Archive for the ‘social skills defecitis’ Category

Autism Spectrum Syndrome disability

Tuesday, May 3rd, 2011

Autism Spectrum Syndrome disability


Autism Spectrum Syndrome disability is unfortunately misunderstood. The term autism spectrum disorder is an umbrella term used to cover a wide range of conditions. It is believed that around 25% of people with ASD will have accompanying learning disabilities.  Regardless of functioning, typically all people with an Autism Spectrum Syndrome disability will almost certainly have difficulties with social skills, imagination skills, behaviors and display communication difficulties, this is often called the triad of autistic impairments or social skills deficits.


Autism Spectrum Syndrome is a life-long condition that is either present from birth or from early childhood.

Listed below are a few of the autism characteristics that may be present in children with autism. However, typically those with high functioning autism or Asperger syndrome may only display a few of the autism characteristics listed behaviors while others on the lower end of the autism scale may display all the behaviors.

Having Autism Spectrum Disorder can mean:

  • Being unable to cope appropriately with social situations.
  • Self-stimulating behavior, often referred to as “stimming” this can include behaviors such as: flicking fingers, flapping arms, rocking back and forth and in some cases self-injury like head banging or slapping.
  • Communication difficulties – this can include asking questions, joining in conversations an finding appropriate topics of conversation.
  • Obsessions with certain facts or objects; for example timetables.
  • Asking questions they already know answers to.
  • Obsession with a routine that if broken may cause distress, this is a known area of weakness in children with autism
  • Difficulty forming relationships with others –  making friends can be difficult for children on the spectrum
  • Misunderstanding people’s feelings and emotions – difficulties with “mind reading” or reading peoples facial expression and body language is lacking in children on the spectrum
  • Problems with creativity and imagination are also a cause for concern in children on the spectrum. Typically children with autism are not spontaneous and will struggle with make believe and spontaneity preferring rigid learnt responses.
  • Typically many children on the spectrum will have a short concentration span.

Many autistic people are naturally gifted in certain areas, many autistic people are extremely gifted when using their hands constructing, painting and in music.

Those individuals with Asperger syndrome tend to be on the higher end of the autism scale. This set of individuals with Aspeger syndrome are generally average or above average intelligence.  Those individuals on the lower end of the autism scale may also display learning disabilities, this set of individuals may have poor communication skills and in many cases language may never develop.

In the classroom typically a student with autistic spectrum disorder may have difficulties forming social relationships and following school rules. This can cause issues within the classroom for teachers and other students. A student with autistic spectrum disorder may need extra support in school to help them cope. This help can come in the form of visual intervention strategies like: PECS, visual support cards, flash cards, social skills stories, visual timetables, now and next boards and so on…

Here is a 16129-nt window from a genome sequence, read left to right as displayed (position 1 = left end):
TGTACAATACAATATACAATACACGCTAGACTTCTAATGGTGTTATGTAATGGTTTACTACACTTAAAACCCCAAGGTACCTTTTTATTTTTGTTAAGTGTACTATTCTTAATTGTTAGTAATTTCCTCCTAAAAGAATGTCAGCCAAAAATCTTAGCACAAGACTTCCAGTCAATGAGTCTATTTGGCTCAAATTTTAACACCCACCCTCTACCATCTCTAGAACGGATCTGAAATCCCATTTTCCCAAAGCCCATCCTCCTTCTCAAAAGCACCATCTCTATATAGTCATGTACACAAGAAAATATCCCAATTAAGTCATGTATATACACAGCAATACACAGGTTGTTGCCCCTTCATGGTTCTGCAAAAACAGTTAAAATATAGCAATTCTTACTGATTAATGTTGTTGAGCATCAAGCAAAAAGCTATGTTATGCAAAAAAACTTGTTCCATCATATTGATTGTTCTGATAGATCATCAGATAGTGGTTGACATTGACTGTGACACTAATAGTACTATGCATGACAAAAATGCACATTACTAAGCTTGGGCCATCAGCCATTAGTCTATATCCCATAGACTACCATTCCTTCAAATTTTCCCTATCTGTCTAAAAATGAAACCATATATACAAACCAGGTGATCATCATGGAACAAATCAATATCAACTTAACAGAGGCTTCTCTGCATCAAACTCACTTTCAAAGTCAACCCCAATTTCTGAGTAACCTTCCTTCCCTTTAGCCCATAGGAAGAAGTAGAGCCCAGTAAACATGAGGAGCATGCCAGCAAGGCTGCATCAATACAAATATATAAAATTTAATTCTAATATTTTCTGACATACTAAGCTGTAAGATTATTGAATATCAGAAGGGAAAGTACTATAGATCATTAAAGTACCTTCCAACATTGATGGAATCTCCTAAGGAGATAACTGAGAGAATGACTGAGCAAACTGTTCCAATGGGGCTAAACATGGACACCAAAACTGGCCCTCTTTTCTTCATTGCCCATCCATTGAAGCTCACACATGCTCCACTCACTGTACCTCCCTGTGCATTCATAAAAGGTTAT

Looking into what is Asperger Syndrome?
What is Asperger Syndrome?

Asperger syndrome has been described as “high functioning Autism.”
People with Asperger Syndrome will generally not have any learning disability. In many cases a child with Asperger Syndrome may not receive a diagnosis until they are older. Unlike a diagnosis of autism which is generally given before the child reaches three years of age. Indeed some people can go through their whole lives having Asperger Syndrome and not receive a diagnosis, until they are in their 40’s or older.

Asperger syndrome was first identified by Hans Asperger in the 1940’s; some of the characteristics of Asperger syndrome are:

  • Lack of empathy
  • Naive, inappropriate one sided interactions
  • Little or no ability to form friendships
  • Pedantic or repetitive speech
  • Poor non verbal communication
  • Intense absorption in certain subjects
  • Clumsy and ill coordinated movements and odd postures.

It is also apparent that those individuals with Asperger’s Syndrome also display the triad of autistic impairments – social skills deficits, as with individuals with autism spectrum disorder.

  • Social communication: knowing what to say to other people and understanding what they are saying to you.
  • Social understanding: knowing what to do when you are with others or behaving inappropriately (apparently oblivious to social rules).
  • Imagination: pretend play, make believe and fantasy.

People with Asperger’s Syndrome will generally fulfill their potential and may go on to university, have a job and live a relatively “normal” life, get married and have a family.

 Overcoming the triad of autistic impairment – social skills deficits can be as difficult for the individual with Asperger’s as it can be for those individuals with mild an lower functioning autism